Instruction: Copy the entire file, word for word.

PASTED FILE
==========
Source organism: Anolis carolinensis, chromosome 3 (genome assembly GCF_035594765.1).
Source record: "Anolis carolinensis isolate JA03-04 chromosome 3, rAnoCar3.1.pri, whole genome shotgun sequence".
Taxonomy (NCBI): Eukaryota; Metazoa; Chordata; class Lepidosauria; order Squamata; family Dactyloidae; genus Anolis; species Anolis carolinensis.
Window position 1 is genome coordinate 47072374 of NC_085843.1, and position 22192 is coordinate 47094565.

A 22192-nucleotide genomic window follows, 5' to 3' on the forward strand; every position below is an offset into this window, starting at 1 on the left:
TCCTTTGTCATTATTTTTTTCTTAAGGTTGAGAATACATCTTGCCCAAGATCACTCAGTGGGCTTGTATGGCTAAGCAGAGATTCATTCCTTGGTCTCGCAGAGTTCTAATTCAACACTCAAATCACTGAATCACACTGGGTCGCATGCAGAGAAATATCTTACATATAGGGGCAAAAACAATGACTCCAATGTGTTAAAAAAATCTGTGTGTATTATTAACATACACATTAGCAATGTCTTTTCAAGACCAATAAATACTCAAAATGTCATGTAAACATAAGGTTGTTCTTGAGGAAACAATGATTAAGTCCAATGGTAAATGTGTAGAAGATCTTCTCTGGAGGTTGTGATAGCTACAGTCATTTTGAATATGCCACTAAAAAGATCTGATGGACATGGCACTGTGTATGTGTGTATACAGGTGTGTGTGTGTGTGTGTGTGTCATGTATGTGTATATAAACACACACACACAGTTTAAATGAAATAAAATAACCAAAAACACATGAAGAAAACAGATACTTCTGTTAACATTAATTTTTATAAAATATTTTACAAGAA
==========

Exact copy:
Source organism: Anolis carolinensis, chromosome 3 (genome assembly GCF_035594765.1).
Source record: "Anolis carolinensis isolate JA03-04 chromosome 3, rAnoCar3.1.pri, whole genome shotgun sequence".
Taxonomy (NCBI): Eukaryota; Metazoa; Chordata; class Lepidosauria; order Squamata; family Dactyloidae; genus Anolis; species Anolis carolinensis.
Window position 1 is genome coordinate 47072374 of NC_085843.1, and position 22192 is coordinate 47094565.

A 22192-nucleotide genomic window follows, 5' to 3' on the forward strand; every position below is an offset into this window, starting at 1 on the left:
TCCTTTGTCATTATTTTTTTCTTAAGGTTGAGAATACATCTTGCCCAAGATCACTCAGTGGGCTTGTATGGCTAAGCAGAGATTCATTCCTTGGTCTCGCAGAGTTCTAATTCAACACTCAAATCACTGAATCACACTGGGTCGCATGCAGAGAAATATCTTACATATAGGGGCAAAAACAATGACTCCAATGTGTTAAAAAAATCTGTGTGTATTATTAACATACACATTAGCAATGTCTTTTCAAGACCAATAAATACTCAAAATGTCATGTAAACATAAGGTTGTTCTTGAGGAAACAATGATTAAGTCCAATGGTAAATGTGTAGAAGATCTTCTCTGGAGGTTGTGATAGCTACAGTCATTTTGAATATGCCACTAAAAAGATCTGATGGACATGGCACTGTGTATGTGTGTATACAGGTGTGTGTGTGTGTGTGTGTGTCATGTATGTGTATATAAACACACACACACAGTTTAAATGAAATAAAATAACCAAAAACACATGAAGAAAACAGATACTTCTGTTAACATTAATTTTTATAAAATATTTTACAAGAA